The boys made it clear from the start that they are not a regular rock band, though. Sure, they have wailing riffs, heroic guitar moves, and a ridiculous "theme" of nonconformity (Peter suited up, Bjorn wore leather and John dressed like a homeless), but while exuding an energetic, larger-than-Sweden stage presence, they looked way too happy to be just a rock band. They pushed through a slew of fan favourites, mostly off the new album and the previous, Living Things. They hit most of my favourites, including “It Don't Move Me”, “Tomorrow Has to Wait” and “Second Chance”, but then they started throwing in some more rock-oriented songs, a few that got a lot more close-your-eyes-and-feel-it shoegazing than I expected. They closed the set on one of the reverberating dramatic numbers, “I Know You Don't Love Me”, but it was far from the end.

They left the stage, and the crowds cheers rose and fell in waves for a few minutes while the guitar tech retuned Peter's guitar, making it obvious that they weren't finished. Peter rambled back on stage, harmonica and microphone cupped with both hands over his mouth. This was the first we'd seen of his harmonica, so the crowd went wild when they realised he was playing an all-new harmonica version of “Nothing to Worry About”. Bjorn and John joined him on stage, then Peter decided to join the crowd, grabbing my shoulder for support as he hopped off stage left. He made his way through the crowd, tangling his microphone cord all over the audience while everyone joined him on the chorus of “Doing this thing, this type of thing, put a little money in this type of thing, I got nothing to worry about!” The boys went for the extra-large encore, with another 3 songs after “Nothing to Worry About”, then left the stage once again.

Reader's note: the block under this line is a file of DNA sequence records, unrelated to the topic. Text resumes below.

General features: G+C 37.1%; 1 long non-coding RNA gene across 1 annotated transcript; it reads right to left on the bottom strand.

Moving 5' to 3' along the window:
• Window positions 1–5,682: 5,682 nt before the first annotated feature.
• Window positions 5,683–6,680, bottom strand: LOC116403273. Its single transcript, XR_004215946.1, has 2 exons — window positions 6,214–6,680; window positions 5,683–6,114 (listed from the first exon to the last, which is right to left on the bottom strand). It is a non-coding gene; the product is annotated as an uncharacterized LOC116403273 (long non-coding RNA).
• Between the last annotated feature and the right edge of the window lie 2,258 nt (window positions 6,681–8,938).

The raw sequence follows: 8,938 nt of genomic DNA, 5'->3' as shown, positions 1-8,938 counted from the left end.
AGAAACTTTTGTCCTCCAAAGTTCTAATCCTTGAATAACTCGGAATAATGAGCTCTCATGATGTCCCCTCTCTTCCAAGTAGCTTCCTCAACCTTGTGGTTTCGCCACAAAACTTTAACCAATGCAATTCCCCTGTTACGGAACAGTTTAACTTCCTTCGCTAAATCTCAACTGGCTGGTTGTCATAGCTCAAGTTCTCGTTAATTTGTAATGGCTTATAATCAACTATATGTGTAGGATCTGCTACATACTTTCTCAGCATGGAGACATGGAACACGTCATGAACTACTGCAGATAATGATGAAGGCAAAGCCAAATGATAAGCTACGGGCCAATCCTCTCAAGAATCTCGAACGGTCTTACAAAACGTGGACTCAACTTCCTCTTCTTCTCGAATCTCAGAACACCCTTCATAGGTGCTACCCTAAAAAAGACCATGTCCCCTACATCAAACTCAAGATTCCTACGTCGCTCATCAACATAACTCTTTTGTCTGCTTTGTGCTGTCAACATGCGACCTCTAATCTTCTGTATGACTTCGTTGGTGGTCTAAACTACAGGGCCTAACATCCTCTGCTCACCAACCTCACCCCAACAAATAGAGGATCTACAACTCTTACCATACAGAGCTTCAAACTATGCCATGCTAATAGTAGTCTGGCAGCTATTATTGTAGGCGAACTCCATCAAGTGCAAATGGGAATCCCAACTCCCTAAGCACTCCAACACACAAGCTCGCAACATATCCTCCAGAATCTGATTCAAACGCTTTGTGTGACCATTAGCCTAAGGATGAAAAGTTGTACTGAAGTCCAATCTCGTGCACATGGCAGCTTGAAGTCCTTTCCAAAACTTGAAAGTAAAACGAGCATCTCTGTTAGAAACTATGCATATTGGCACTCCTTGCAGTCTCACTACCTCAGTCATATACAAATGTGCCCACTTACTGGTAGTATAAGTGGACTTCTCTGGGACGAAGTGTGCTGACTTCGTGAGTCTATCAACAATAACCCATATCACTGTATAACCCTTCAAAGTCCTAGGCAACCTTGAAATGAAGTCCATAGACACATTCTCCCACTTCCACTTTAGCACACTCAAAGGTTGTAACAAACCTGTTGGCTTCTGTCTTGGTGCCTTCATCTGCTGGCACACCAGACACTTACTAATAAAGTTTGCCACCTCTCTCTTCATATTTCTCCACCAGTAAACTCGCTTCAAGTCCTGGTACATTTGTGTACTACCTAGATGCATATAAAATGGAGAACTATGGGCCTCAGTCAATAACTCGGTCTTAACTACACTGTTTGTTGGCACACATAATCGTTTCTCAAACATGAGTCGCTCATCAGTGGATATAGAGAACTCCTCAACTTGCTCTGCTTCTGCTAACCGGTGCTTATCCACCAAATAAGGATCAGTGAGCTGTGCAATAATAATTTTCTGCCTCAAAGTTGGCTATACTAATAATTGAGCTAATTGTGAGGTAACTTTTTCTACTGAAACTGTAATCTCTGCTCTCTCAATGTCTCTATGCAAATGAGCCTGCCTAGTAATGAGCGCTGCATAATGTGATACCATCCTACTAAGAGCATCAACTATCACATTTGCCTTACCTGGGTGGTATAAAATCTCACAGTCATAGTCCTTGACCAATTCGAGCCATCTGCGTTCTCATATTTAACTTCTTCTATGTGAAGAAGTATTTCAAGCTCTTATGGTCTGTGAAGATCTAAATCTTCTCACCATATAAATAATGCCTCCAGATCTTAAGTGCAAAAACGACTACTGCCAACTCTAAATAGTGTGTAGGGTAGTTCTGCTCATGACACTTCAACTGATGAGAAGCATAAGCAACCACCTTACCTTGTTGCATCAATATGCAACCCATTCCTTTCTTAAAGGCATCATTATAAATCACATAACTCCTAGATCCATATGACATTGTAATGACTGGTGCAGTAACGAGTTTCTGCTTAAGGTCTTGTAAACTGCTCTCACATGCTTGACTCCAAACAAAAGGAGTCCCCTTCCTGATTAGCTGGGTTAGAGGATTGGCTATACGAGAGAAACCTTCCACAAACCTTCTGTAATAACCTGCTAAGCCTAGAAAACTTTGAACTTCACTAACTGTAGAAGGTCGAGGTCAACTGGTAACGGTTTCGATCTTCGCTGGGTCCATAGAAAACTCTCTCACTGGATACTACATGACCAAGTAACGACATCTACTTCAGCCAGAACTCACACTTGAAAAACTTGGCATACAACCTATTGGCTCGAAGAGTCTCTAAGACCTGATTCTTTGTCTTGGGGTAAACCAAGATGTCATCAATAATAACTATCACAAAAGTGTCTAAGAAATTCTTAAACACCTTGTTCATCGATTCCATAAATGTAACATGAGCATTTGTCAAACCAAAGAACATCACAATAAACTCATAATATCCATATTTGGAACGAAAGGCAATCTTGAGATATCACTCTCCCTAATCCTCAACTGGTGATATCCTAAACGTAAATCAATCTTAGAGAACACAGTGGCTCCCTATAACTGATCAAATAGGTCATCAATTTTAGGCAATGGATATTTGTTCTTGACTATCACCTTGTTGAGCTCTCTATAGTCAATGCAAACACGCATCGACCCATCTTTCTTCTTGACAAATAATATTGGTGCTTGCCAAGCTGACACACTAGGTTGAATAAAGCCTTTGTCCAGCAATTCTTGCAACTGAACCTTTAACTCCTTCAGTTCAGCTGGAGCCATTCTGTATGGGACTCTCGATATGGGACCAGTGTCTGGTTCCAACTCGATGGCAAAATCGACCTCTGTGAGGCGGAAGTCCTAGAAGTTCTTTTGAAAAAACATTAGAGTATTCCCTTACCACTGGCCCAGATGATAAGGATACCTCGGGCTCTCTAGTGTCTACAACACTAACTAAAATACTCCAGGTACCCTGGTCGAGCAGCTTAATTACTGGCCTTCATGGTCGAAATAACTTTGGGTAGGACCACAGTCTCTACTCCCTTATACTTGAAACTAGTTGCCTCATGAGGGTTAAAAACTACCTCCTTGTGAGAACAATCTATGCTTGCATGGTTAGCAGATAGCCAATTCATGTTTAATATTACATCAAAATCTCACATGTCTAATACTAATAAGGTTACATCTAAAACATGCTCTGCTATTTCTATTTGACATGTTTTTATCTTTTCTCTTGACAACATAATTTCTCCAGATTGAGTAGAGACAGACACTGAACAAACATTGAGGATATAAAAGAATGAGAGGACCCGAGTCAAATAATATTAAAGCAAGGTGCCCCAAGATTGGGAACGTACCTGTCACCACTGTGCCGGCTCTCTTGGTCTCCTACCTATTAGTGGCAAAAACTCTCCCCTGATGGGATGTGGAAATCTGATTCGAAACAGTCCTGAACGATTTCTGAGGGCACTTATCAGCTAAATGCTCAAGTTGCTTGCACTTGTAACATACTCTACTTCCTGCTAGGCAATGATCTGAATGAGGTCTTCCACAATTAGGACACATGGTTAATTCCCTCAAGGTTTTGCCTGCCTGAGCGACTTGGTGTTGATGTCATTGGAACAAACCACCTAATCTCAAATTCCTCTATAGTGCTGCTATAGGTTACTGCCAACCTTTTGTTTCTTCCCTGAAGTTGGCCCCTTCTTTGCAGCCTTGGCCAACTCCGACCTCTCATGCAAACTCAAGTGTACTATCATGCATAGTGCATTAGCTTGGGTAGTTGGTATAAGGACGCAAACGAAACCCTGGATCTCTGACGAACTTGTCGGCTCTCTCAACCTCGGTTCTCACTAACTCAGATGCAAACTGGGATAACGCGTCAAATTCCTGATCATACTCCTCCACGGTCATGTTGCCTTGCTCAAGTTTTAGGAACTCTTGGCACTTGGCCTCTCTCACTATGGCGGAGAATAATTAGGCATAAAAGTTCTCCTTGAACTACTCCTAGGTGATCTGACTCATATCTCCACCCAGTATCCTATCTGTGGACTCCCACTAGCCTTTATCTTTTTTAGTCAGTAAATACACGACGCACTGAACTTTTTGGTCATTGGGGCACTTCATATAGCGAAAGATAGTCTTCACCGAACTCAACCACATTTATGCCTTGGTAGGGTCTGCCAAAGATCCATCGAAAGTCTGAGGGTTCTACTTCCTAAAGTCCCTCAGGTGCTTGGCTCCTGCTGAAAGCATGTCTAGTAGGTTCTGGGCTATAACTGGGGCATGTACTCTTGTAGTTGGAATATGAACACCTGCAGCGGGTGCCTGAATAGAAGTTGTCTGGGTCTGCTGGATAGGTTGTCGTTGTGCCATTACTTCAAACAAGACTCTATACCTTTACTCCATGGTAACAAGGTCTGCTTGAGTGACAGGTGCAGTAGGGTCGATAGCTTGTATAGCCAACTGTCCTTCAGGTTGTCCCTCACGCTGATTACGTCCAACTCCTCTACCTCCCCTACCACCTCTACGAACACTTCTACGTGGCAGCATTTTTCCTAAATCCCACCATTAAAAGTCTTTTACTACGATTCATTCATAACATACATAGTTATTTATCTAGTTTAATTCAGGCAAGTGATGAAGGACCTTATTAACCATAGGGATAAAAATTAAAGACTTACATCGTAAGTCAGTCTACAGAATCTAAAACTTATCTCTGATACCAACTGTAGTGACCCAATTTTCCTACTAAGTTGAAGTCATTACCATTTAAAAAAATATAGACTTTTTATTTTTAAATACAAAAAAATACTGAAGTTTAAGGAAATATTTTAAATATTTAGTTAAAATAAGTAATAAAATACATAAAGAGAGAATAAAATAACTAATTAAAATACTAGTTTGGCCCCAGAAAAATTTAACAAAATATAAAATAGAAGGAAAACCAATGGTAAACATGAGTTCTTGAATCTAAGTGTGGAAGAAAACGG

The audience was bewildered when the lights didn't come back on and the tech came back on stage to retune again, but who wasn't down for more? The waves of cheers began again, eventually bringing the band back on stage for a second encore. They started with “Stay This Way”, an odd number off their previous album. Then, Peter began whistling a familiar tune that brought the audience to an instant roar. The song from countless television programs and adverts, the song that brought the art of whistling back into the international spotlight: “Young Folks”, the biggest hit of their career. Instead of playing their hit song like a repetitive chore, they went all in. Peter rejoined the audience while Bjorn and John backed him up from the stage, and by the end of the song, even the soundman was applauding. They finished with one more song, “Lies”, to come down and wrap up the show.